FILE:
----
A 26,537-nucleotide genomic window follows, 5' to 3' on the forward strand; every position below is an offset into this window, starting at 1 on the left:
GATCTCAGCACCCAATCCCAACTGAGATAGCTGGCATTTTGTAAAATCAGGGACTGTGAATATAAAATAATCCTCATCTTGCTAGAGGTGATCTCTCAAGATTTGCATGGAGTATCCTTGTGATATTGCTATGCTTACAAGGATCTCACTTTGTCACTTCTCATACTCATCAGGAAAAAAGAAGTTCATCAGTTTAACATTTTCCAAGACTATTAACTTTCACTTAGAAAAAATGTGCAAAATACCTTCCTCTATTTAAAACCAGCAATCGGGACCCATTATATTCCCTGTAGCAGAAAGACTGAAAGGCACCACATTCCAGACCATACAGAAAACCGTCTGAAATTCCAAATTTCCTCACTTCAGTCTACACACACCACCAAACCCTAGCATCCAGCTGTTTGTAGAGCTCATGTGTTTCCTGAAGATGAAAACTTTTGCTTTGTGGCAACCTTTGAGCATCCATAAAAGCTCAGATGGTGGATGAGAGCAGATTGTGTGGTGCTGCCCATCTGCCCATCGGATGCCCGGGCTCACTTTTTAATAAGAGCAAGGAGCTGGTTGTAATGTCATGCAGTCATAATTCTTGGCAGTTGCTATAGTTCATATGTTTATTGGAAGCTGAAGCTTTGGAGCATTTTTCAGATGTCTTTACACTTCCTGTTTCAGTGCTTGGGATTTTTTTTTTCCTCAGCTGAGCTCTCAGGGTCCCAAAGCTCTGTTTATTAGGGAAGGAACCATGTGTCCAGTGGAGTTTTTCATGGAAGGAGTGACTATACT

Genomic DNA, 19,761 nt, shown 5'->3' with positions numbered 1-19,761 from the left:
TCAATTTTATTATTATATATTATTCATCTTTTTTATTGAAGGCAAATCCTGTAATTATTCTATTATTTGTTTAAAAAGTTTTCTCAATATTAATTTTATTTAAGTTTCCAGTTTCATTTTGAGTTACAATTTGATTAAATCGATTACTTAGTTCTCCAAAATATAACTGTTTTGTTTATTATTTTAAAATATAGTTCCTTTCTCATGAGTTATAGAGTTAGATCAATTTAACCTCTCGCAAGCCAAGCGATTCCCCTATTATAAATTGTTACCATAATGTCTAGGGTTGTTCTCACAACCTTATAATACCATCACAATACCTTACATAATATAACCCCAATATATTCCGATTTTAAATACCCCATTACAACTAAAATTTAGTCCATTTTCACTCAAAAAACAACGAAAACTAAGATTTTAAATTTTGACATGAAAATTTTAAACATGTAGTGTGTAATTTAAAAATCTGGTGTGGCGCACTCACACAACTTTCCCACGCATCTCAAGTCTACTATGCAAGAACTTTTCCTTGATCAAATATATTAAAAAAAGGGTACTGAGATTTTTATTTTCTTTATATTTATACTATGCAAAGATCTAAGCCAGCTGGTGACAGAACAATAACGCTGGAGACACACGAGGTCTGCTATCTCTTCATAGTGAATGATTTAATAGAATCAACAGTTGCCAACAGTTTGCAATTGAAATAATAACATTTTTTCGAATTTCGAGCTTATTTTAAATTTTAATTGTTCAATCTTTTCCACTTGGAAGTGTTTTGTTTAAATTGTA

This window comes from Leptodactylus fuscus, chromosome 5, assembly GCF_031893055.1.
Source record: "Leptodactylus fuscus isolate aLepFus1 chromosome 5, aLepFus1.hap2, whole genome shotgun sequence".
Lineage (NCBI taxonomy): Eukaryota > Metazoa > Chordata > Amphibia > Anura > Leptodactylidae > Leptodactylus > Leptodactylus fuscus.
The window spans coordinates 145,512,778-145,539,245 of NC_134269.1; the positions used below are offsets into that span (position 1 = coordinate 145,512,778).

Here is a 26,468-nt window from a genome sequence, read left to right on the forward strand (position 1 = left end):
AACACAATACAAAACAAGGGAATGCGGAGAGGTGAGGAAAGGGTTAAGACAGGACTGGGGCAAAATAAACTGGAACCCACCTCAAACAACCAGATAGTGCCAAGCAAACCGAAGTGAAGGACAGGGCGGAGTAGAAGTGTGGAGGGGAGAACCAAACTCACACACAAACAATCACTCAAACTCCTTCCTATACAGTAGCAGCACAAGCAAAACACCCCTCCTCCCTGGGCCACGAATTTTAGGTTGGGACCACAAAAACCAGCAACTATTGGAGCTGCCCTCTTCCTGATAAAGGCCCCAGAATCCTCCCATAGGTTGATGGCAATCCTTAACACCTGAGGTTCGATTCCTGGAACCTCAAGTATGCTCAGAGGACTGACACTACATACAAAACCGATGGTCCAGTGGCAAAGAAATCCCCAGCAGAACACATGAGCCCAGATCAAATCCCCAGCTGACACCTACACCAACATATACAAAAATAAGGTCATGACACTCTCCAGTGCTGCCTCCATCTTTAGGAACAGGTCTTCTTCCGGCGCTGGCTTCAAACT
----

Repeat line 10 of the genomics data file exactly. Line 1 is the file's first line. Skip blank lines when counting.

AACACAATACAAAACAAGGGAATGCGGAGAGGTGAGGAAAGGGTTAAGACAGGACTGGGGCAAAATAAACTGGAACCCACCTCAAACAACCAGATAGTGCCAAGCAAACCGAAGTGAAGGACAGGGCGGAGTAGAAGTGTGGAGGGGAGAACCAAACTCACACACAAACAATCACTCAAACTCCTTCCTATACAGTAGCAGCACAAGCAAAACACCCCTCCTCCCTGGGCCACGAATTTTAGGTTGGGACCACAAAAACCAGCAACTATTGGAGCTGCCCTCTTCCTGATAAAGGCCCCAGAATCCTCCCATAGGTTGATGGCAATCCTTAACACCTGAGGTTCGATTCCTGGAACCTCAAGTATGCTCAGAGGACTGACACTACATACAAAACCGATGGTCCAGTGGCAAAGAAATCCCCAGCAGAACACATGAGCCCAGATCAAATCCCCAGCTGACACCTACACCAACATATACAAAAATAAGGTCATGACACTCTCCAGTGCTGCCTCCATCTTTAGGAACAGGTCTTCTTCCGGCGCTGGCTTCAAACT